A common analogy of the expansion of the universe is a balloon dotted with spots, with each spot representing a galaxy. When the balloon is blown up, the spots spread farther and farther apart.
“Some theorize that the balloon will expand to a particular point in time and then re-collapse,” said Desai, a graduate research assistant in the department of physics and astronomy. “But the most common belief is that the universe will continue to expand until everything is so far apart there will be no more observable light. At this point, the universe will suffer a cold death. But this is nothing for us to worry about. If this happens, it will be trillions of years from now.”
But if the balloon analogy is accurate, what is it, exactly, that is blowing up the balloon?
“Matter — the stars, the planets, even us — is just a small fraction of the universe’s overall composition,” Ajello explained. “The large majority of the universe is made up of dark energy and dark matter. And we believe it is dark energy that is ‘blowing up the balloon.’ Dark energy is pushing things away from each other. Gravity, which attracts objects toward each other, is the stronger force at the local level, which is why some galaxies continue to collide. But at cosmic distances, dark energy is the dominant force.”
The other contributing authors are lead author Alberto Dominguez of the Complutense University of Madrid; Radek Wojtak of the University of Copenhagen; Justin Finke of the Naval Research Laboratory in Washington, D.C.; Kari Helgason of the University of Iceland; Francisco Prada of the Instituto de Astrofisica de Andalucia; and Vaidehi Paliya, a former postdoctoral researcher in Ajello’s group at Clemson who is now at Deutsches Elektronen-Synchrotron in Zeuthen, Germany.
“It is remarkable that we are using gamma rays to study cosmology. Our technique allows us to use an independent strategy — a new methodology independent of existing ones — to measure crucial properties of the universe,” said Dominguez, who is also a former postdoctoral researcher in Ajello’s group. “Our results show the maturity reached in the last decade by the relatively recent field of high-energy astrophysics. The analysis that we have developed paves the way for better measurements in the future using the Cherenkov Telescope Array, which is still in development and will be the most ambitious array of ground-based high-energy telescopes ever.”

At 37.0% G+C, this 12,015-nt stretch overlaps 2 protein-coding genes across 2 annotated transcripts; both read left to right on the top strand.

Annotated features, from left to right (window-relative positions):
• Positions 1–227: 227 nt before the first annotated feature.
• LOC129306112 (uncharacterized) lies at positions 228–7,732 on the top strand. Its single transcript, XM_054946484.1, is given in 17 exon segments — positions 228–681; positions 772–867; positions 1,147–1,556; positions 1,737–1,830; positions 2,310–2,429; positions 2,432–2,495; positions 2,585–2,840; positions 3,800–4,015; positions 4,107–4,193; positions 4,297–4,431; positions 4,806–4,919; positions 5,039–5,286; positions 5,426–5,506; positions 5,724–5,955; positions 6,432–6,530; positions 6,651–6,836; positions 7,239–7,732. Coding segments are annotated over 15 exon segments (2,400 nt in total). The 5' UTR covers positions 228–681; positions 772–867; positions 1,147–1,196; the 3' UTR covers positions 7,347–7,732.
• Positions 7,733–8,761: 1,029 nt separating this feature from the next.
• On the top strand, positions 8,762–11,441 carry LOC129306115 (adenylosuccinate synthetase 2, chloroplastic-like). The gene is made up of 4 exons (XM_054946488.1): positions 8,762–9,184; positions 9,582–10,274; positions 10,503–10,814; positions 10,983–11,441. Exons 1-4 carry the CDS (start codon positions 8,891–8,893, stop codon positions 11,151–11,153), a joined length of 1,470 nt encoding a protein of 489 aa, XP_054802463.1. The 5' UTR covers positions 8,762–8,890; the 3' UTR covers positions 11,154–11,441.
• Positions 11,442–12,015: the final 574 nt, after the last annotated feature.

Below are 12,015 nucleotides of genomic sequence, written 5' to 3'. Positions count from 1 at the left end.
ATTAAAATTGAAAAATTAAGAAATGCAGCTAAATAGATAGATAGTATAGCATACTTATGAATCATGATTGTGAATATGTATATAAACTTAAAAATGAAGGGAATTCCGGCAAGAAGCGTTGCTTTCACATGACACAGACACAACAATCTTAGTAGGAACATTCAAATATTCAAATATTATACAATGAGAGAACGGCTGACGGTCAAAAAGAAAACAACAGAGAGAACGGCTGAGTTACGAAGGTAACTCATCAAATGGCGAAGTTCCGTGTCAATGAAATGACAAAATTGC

Many of the same techniques used in the current paper correlate to previous work conducted by Ajello and his counterparts. In an earlier project, which appeared in the journal Science, Ajello and his team were able to measure all of the starlight ever emitted in the history of the universe.
“What we know is that gamma-ray photons from extragalactic sources travel in the universe toward Earth, where they can be absorbed by interacting with the photons from starlight,” Ajello said. “The rate of interaction depends on the length that they travel in the universe. And the length that they travel depends on expansion. If the expansion is low, they travel a small distance. If the expansion is large, they travel a very large distance. So the amount of absorption that we measured depended very strongly on the value of the Hubble Constant. What we did was turn this around and use it to constrain the expansion rate of the universe.”